Effect of Truncate table on a Clustered Index

A data-warehouse table with about 18M rows has a clustered index on it. This table is truncated and updated every day (We build day-over-day comparisions)

Since all the data has gone, do I need to REBUILD the Clustered Index before I start filling the table up with data?

In other words, is there any unwanted residue left after the table is truncated that I need to get rid of?
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asked Dec 17, 2011 at 03:49 AM in Default

Raj More gravatar image

Raj More
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2 answers: sort newest

I agree that it wouldn't make sense to rebuild the clustered index after the truncate. The table is empty at that point, and so is the index.

Something you do have to consider though, is the fact that the clustered index will have to be updated for each record (or batch of records) you isert into the table. That is a pretty expensive exercise, and you could possibly improve the performance of the process significantly by either disabling or removing the clustered index before loading...and then rebuilding it after all the data has been loaded.
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answered Dec 21, 2011 at 07:12 AM

Martin Schoombee gravatar image

Martin Schoombee
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@Martin Would it not actually require MORE processing and IO when building the Clustered Index AFTER inserting into the table?
Dec 21, 2011 at 07:32 AM Raj More

It depends on how you are inserting the records into this table. If it all happens in one transaction (i.e. all records are inserted in one batch) then it probably would be the same. But if it happens in multiple batches/transactions, the clustered index would require multiple updates and that would definitely be more expensive.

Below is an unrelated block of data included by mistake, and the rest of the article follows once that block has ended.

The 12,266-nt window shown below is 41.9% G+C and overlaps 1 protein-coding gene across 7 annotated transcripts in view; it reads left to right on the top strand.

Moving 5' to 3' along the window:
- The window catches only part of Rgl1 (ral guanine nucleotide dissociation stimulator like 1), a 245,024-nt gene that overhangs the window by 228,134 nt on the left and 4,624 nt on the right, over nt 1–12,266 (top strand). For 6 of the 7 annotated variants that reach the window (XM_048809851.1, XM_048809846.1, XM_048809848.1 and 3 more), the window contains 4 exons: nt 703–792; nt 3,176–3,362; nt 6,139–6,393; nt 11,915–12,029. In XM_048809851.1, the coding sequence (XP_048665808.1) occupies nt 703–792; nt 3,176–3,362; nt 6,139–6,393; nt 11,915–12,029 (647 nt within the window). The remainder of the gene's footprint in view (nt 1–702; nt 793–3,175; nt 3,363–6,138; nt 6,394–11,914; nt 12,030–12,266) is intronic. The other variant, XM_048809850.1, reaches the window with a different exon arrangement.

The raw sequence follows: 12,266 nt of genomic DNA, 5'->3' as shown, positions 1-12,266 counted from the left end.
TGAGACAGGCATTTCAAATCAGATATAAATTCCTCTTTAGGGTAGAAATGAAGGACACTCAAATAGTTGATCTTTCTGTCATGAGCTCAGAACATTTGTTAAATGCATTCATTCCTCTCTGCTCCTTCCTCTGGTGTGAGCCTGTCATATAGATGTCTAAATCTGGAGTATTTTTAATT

Also have a look at the execution plan. With the clustered index in place, you may see a "sort" operation in the execution plan which is also very costly.

In my experience, it is always much faster to insert data into a heap, and build/enable the indexes afterwards. But test it in your environment to make sure. In my opinion it will.
Dec 21, 2011 at 07:46 AM Martin Schoombee

Batches of major updates/insert operations are certainly faster with the non-clustered indexes disabled during the processes.

I have not tested it, but it seems counterintuitive that this would apply to clustered indexes though. It also might matter whether or not the inserts where coming in so that the clustering key values were ever increasing during the inserts.
Dec 21, 2011 at 09:43 AM TimothyAWiseman

I have to respectfully disagree with the comment that is doesn't apply to clustered indexes.

I have found when inserting a large amount of data into a table with even just an identity field as clustered index, the process took much longer than inserting into a heap.

Granted, it does depend on quite a few things...but a clustered index is still an index, and updating it multiple times will take longer than building it once-off.
Dec 21, 2011 at 09:56 AM Martin Schoombee
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Rebuilding the clustered index before doesn't make sense: the table is empty. It's just that truncating is resetting the high-water mark instead of deleting records. But the result is the same.
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answered Dec 17, 2011 at 07:38 AM

Wilfred van Dijk gravatar image

Wilfred van Dijk
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I'm not sure I understand the "high-water mark"
Dec 17, 2011 at 08:05 AM Raj More
Assume your table is a bottle. Every time a record is added, some water is added. If you write a sign on the bottle indicating how much water is in the bottle, this is called a "high-water mark". SQL also keeps track of how much records are in a table (also called high-water mark). If you truncate a table, you're just resetting the high-water mark to zero without actually deleting the records (emptying the bottle). That's the reason why truncating a table is a very fast operation. See http://msdn.microsoft.com/en-us/library/ms177570.aspx to learn more about truncating a table
Dec 17, 2011 at 08:26 AM Wilfred van Dijk
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asked: Dec 17, 2011 at 03:49 AM

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Last Updated: Dec 17, 2011 at 03:49 AM